Two-year-old Priya’s mother was shunned by the police in a similar manner. When Priya went missing, her mother searched every possible corner of the city, and finally went to the police station. The police refused to help her saying they had no time. Heartbroken and dejected she left the police station with teary eyes – but only after asking the officer, “What would you do if your child disappears?”

In such situations, the grieving parents are left with no option but to pray. The lack of seriousness and sensitivity of police regarding missing children prompts parents to pin their hopes on the almighty, like Priya’s mother who just can’t stop praying for her daughter to return safely. God is her only hope, her only solace.

Finding a missing child: what needs be done
 

  • The state police headquarters should evolve a system of mandatory reporting whereby all incidents of missing children should be reported to the national commission for protection of child rights within 24 hours of occurrence.
  • The state governments should set up an advisory body including all government departments and NGOs working in the field of missing children/trafficked children/child labour and child protection.
  • Every police station across the country should have a ‘missing persons desk’ to trace such children.
  • The national crime records bureau should establish a national tracking system at the grassroots level for tracing missing children.
  • There is a need to establish a child helpline through NGOs/PRIs/other agencies with support from local government agencies in all districts.
  • Strong monitoring mechanism at the state borders and all transit points.
  • There is a need to sensitise all ranks of police personnel and other stakeholders to the issue.

(Source: CRY)

(The story appeared in March 1-15, 2015, issue)

Comments

 

Other News

BJP lawmakers top the list in hate speech cases

Out of all MPs and MLAs in office, 58 have declared cases related to hate speech. This includes union minister for drinking water and sanitation Uma Bharti along with 14 other Lok Sabha MPs. The list also includes 8 state ministers. A party wise analysis reveals that BJP has the highest numb

After its withdrawal from Meghalaya and Arunachal, is it time to review AFSPA in other areas too?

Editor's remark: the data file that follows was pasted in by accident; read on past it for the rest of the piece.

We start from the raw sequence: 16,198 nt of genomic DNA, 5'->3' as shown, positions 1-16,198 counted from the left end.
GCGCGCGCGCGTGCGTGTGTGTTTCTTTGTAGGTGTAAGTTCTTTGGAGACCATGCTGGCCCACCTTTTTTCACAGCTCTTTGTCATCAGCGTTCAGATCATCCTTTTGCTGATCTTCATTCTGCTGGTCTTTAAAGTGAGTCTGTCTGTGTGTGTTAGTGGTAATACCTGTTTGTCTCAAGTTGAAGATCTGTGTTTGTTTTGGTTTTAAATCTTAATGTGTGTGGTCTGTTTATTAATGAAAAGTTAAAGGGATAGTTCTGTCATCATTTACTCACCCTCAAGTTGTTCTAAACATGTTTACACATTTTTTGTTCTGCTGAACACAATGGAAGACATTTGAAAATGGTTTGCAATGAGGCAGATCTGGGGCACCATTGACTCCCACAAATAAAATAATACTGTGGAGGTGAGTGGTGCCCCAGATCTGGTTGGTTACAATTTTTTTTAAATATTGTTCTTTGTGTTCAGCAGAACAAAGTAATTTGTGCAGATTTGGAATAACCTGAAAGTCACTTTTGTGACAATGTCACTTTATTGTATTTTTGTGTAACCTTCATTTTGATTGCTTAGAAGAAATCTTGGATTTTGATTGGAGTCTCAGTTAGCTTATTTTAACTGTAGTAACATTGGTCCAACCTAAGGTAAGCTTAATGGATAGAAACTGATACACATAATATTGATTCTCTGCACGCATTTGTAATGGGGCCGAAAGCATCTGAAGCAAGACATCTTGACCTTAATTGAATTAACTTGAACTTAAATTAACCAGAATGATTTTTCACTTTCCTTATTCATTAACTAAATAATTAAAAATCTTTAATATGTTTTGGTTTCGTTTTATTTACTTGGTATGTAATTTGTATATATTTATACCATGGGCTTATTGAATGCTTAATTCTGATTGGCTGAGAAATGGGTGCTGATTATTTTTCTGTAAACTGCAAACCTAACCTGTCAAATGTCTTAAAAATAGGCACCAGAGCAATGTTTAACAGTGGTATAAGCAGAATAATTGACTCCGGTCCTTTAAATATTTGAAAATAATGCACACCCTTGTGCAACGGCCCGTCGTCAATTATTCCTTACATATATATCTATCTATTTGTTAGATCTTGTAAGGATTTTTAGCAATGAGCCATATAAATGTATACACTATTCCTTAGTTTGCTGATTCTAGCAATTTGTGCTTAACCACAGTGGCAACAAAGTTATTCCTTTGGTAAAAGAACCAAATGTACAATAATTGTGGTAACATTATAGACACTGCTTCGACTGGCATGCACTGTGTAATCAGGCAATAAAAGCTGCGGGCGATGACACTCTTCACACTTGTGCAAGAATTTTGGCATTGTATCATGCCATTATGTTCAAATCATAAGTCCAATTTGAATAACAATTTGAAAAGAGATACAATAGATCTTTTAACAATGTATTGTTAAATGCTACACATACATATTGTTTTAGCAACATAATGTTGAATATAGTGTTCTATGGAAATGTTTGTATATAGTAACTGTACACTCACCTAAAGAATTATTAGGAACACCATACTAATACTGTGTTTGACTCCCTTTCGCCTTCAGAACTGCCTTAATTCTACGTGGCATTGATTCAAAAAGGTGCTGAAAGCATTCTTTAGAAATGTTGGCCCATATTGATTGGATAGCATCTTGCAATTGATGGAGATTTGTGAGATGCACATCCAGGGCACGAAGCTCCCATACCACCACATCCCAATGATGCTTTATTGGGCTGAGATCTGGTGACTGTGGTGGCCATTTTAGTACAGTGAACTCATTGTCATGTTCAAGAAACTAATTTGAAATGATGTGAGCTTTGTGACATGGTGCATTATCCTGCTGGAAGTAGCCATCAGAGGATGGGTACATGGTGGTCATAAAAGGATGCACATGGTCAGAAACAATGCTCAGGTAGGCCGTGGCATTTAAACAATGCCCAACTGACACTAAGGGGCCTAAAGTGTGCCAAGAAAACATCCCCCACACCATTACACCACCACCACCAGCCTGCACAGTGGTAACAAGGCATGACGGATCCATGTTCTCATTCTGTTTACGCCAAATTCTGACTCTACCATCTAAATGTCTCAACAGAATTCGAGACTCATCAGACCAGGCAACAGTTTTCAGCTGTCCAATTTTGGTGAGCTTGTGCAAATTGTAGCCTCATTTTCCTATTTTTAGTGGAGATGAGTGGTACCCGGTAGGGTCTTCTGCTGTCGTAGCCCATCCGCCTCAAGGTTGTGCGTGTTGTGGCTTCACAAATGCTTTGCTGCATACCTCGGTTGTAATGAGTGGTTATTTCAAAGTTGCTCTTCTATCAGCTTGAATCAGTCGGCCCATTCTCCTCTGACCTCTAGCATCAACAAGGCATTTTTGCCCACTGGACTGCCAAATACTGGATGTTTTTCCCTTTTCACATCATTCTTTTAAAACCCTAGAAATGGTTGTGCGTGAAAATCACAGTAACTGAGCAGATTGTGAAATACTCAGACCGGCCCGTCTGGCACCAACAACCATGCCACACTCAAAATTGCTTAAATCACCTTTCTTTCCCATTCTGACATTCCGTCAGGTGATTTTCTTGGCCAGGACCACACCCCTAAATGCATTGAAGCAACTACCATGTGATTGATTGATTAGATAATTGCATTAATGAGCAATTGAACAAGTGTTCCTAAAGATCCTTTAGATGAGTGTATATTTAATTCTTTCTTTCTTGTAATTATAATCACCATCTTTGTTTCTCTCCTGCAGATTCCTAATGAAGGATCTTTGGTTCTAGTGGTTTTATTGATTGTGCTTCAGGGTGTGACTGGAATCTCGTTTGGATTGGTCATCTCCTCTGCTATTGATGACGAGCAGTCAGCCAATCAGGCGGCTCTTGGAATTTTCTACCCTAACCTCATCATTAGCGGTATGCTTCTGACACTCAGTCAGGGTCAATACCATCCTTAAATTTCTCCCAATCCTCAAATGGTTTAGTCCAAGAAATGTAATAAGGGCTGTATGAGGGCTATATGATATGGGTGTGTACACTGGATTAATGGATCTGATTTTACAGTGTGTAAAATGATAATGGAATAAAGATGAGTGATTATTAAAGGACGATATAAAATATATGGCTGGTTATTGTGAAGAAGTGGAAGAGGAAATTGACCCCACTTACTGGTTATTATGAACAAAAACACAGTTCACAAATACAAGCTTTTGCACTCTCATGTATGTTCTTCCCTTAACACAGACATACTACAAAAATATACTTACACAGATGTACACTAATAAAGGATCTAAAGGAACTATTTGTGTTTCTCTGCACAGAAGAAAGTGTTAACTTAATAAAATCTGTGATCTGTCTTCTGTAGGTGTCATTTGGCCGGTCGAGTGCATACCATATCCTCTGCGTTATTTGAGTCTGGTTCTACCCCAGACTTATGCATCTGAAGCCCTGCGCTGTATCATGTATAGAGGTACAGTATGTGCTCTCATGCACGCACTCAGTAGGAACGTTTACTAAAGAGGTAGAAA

After its withdrawal from Meghalaya and Arunachal, is it time to review AFSPA in other areas too?

Togadia, Sinha and anti-Modi prejudices masked by empty rhetoric

There is an uncanny similarity in the pathological opposition to prime minister Narendra Modi by two members of the right wing, Pravin Togadia and Yashwant Sinha. They come from a diverse social and political background; yet they share a common strand that shows an unmitigated hatred towards

“We are becoming American digital colonies”

Data is the new oil; and it needs to be protected. In an interaction with Governance Now, Lionel Baraban, CEO of Famoco, talks about how the French tech firm is developing secure business devices to safeguard data against going to other countries. What are the major roles o

Goa Shipyard and MTU, Germany to manufacture MTU engines in India

Goa Shipyard Ltd (GSL) and MTU, Germany have agreed to cooperate in the  local manufacturing of technologically-advanced MTU series 8000 engines in India. Under the agreement, which was signed at India’s leading defence trade show Defexpo-18, the companies will manufacture the 16-

ONGC employees bag 13 medals at the Gold Coast CWG

ONGC sportspersons outshone other participants in their respective categories in the recently concluded Commonwealth Games in Gold Coast, Australia. ONGCians bagged 13 medals including 5 Gold, 3 Silver and 5 Bronze, contributing to the 66 medal tally of Team India. ONGCians Ragala Venkat Rah

Current Issue

Current Issue

Video

CM Nitish’s convoy attacked in Buxar

Opinion

Facebook    Twitter    Google Plus    Linkedin    Subscribe Newsletter

Twitter